On Tue, Nov 26, 2019 at 12:17 PM Gregory Casamento <address@hidden
I personally don't like off list discussions it makes things a little more complicated than they need to be.... that being said...
Yes... Only after I hit the send button did I realize I had not selected "Reply All". I'm adding mailing list back in so that folks can see your reply.
On Tue, Nov 26, 2019 at 10:43 AM Stefan Bidigaray <address@hidden
On Tue, Nov 26, 2019 at 4:55 AM Gregory Casamento <address@hidden
I'd really like some resolution on this topic. There seem to be a lot of reasons for and against.
I've managed to stay quiet throughout this discussion because I wanted to hear some of the arguments and counter-arguments before formulating my own opinion. As of this moment, I'm still not convinced that dropping GCC is a good choice.
I believe dealing with an all-or-nothing option is not the right attitude. At the end of the day, completely dropping GCC is going to cause major disruption to the project. The fact is that some developers will be left out in the cold if/when this happens. Another argument is, for all it's flaws, GCC is the standard compiler on most Linux distributions (any of the ones using glibc, since it does not build with clang), so it is something that we get "for free".
How about a compromise? How hard would it be for GCC to drop the GCC runtime in favor of GNUstep runtime, and implement everything except ARC and blocks (these seem to be the biggest road blocks)? While ARC and blocks are important for many developers, GNUstep itself is not directly dependent on the compiler supporting these features. Ideally, we could get to a situation where GCC and Clang compiled binaries can interoperate. Or am I way off?
GNUstep is absolutely and TOTALLY dependent on the compiler for these things. ARC is done by the compiler at build time. Blocks are also a feature of the compiler. GCC has neither of these features.
Let me clarify what I said... Currently, GNUstep does not require the compiler to support ARC nor blocks. Memory-management is currently done manually, and macros like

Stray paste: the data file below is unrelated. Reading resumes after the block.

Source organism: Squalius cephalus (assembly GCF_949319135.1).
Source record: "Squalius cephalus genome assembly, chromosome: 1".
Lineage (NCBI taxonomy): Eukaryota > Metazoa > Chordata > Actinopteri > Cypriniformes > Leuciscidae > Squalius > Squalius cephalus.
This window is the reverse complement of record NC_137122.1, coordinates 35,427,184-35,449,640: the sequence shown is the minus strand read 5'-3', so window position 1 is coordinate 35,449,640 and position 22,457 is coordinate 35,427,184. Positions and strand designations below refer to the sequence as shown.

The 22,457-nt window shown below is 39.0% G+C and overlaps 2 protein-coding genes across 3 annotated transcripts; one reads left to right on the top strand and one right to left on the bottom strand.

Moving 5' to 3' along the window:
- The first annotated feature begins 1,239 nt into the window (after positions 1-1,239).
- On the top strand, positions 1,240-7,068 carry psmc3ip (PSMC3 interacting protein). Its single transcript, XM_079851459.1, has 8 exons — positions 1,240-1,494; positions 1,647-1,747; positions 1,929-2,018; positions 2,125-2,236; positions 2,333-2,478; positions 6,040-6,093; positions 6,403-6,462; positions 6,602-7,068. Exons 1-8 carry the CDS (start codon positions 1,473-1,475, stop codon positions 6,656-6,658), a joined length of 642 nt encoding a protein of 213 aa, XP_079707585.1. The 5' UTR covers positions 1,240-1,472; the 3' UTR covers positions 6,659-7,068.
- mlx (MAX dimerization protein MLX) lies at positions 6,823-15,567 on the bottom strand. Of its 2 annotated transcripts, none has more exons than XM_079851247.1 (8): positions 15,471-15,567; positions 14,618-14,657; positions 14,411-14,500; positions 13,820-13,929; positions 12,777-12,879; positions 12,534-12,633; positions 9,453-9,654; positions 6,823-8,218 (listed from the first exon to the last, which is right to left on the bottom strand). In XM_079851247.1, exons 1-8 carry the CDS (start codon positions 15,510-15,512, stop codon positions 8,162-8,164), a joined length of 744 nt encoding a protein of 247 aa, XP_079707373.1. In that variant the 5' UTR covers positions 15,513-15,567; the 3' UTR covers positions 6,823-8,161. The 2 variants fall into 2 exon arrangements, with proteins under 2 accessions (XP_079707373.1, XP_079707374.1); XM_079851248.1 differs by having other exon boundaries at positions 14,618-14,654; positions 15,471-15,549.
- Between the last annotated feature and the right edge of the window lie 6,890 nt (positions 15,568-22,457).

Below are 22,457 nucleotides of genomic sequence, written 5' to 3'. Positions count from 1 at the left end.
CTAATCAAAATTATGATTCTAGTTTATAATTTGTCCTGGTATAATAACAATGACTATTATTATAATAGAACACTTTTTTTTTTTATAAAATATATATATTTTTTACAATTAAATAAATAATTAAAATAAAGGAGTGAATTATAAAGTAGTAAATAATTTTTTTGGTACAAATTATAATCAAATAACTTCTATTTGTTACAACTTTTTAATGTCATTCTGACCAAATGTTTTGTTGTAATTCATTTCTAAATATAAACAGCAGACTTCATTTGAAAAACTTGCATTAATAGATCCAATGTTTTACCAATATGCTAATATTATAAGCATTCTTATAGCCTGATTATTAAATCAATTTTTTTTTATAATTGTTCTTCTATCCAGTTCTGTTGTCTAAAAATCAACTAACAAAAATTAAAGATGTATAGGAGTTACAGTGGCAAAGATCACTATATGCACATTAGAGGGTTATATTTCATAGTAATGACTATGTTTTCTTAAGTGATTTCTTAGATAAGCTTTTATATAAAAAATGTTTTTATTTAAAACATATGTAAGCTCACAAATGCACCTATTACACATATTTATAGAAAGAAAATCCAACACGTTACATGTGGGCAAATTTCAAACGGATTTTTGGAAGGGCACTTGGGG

CALL_BLOCK() allows us to call blocks without specifically requiring compiler support. While these 2 features are really nice, they would also require a lot of work to implement, as David pointed out.
One more questions... what do the GCC Objective-C maintainers have to say about this discussion? It would seem that GNUstep is now their only downstream "customer". Are they open to working with us to provide a more compatible compiler?
They haven't seen this discussion. They would likely expect us to make these changes ourselves and, as David Chisnall pointed out... there is about 2 man years of work there.
I completely understand that part. My suggestion was to How long would it take to implement all the language features, except ARC and blocks, in GCC? Could we implement the non-fragile ABI, @properties, generics, etc. in a reasonable amount of time?
How hard to replace the GCC-runtime with the GNUstep-runtime?
If this is more palatable, then is it a worthwhile avenue to pursue?
My suggestion is, essentially, to get GCC to a more compatible position.
At the end of the day, GNUstep has been around for a very long time, and like it or not, backward-compatibility is important. I personally believe, based on some of the discussion here, completely dropping GCC is going to be cause more problems than it solves. Whatever the decision, the implementation should be well planned and deliberate.
I'm not so convinced. GCC does nothing, but slow us down.
That could be said about all backward-compatibility. A follow up question is, does it hold us back enough to justify breaking compatibility? It seems some people think yes, and others think no. We're at a stalemate, where no progress can be expected to take place. For things to move forward, either one side has to give in, or both sides can compromise and agree to a middle ground.